Global CO2 emissions could drop by as much as 7% in 2020 due to pandemic, researchers suggest
Global carbon dioxide emissions could fall by as much as seven per cent this year, depending on continuing restrictions and social distancing measures during the coronavirus pandemic, research published in the journal Nature Climate Change indicated on Tuesday.
The study, by a group of scientists from institutions in Europe, the United States and Australia, analyzed daily CO2 emissions across 69 countries, 50 U.S. states, 30 Chinese provinces, six economic sectors, and three levels of confinement, using data from daily electricity use and mobility tracking services.
In 2019, the world emitted around 100 million tonnes of carbon dioxide per day by burning fossil fuels and cement production, the research said.
In early April 2020, emissions fell to 83 million tonnes per day, a drop of 17 per cent, and some countries’ emissions dropped by as much as 26 per cent on average during the peak of the confinement.
If pre-pandemic conditions return by mid-June, then 2020 emissions could decline by four per cent compared with 2019, but if restrictions remain worldwide until the end of the year, then emissions could drop by seven per cent, the report added.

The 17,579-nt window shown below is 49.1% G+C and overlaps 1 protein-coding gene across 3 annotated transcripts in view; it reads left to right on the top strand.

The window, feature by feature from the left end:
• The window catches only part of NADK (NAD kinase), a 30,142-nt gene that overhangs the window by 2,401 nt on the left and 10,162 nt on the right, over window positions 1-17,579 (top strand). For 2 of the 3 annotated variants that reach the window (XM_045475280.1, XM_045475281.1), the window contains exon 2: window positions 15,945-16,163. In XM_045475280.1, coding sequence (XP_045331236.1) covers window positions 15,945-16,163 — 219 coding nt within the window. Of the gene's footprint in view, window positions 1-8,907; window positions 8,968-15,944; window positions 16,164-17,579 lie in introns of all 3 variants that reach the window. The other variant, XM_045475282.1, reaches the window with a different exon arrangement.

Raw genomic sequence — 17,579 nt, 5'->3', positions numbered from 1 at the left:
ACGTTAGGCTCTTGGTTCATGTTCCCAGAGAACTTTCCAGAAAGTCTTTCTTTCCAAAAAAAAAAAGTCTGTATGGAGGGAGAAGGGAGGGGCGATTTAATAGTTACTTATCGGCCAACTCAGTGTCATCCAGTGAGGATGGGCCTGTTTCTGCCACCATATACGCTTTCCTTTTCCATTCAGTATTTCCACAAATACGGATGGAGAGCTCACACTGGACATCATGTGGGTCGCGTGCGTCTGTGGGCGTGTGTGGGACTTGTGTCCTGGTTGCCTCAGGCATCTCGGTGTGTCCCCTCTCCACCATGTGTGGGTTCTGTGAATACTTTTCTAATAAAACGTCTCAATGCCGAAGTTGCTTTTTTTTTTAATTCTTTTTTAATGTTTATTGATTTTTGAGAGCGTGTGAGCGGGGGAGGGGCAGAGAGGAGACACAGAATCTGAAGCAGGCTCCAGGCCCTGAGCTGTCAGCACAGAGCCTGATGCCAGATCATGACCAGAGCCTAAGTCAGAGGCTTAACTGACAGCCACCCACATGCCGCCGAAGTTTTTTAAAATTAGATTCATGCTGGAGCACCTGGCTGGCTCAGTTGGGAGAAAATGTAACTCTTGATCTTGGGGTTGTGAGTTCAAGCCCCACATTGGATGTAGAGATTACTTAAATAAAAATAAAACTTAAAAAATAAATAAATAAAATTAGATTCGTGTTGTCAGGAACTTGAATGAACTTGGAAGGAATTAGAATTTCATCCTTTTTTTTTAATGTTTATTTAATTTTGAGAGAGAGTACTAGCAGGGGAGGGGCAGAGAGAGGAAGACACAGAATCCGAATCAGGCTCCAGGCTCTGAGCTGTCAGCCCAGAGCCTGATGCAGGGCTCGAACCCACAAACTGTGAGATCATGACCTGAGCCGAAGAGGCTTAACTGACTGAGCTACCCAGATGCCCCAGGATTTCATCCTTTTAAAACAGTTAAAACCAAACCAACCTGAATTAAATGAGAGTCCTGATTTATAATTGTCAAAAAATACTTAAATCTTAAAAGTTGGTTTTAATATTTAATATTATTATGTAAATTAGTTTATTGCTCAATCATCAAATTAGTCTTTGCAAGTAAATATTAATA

This would be the largest single annual decrease in absolute emissions since the end of World War II.
A UN report last year said emissions needed to drop by 2.7 per cent a year keep warming well below 2 C, and 7.6 per cent a year to keep below 1.5 C.
“Population confinement has led to drastic changes in energy use and CO2 emissions,” said Canadian lead author Corinne Le Quere from the University of East Anglia.
“These extreme decreases are likely to be temporary, however, as they do not reflect structural changes in the economic, transport or energy systems,” she added.
China saw the largest drop in emissions in April, followed by the United States, Europe and India.
In the countries with the strictest lockdown restrictions, emissions from aviation plunged 75 per cent in early April, while emissions from land transport fell by 50 per cent and from power generation by 15 per cent.
Emissions from industry declined by around 35 per cent, with a lack of data causing some uncertainty. Emissions from residential buildings, however, increased by five per cent, the study said.
“The emissions reductions occurring because of COVID-19 will clearly be unprecedented. What is less certain is how the economy will rebound in late 2020 and 2021,” said Glen Peters at the CICERO Center for International Climate Research in Norway, which took part in the study.
“As different countries and sectors recover, it is unclear if activity levels will return to normal levels or if we may see permanent shifts in behaviour,” he added.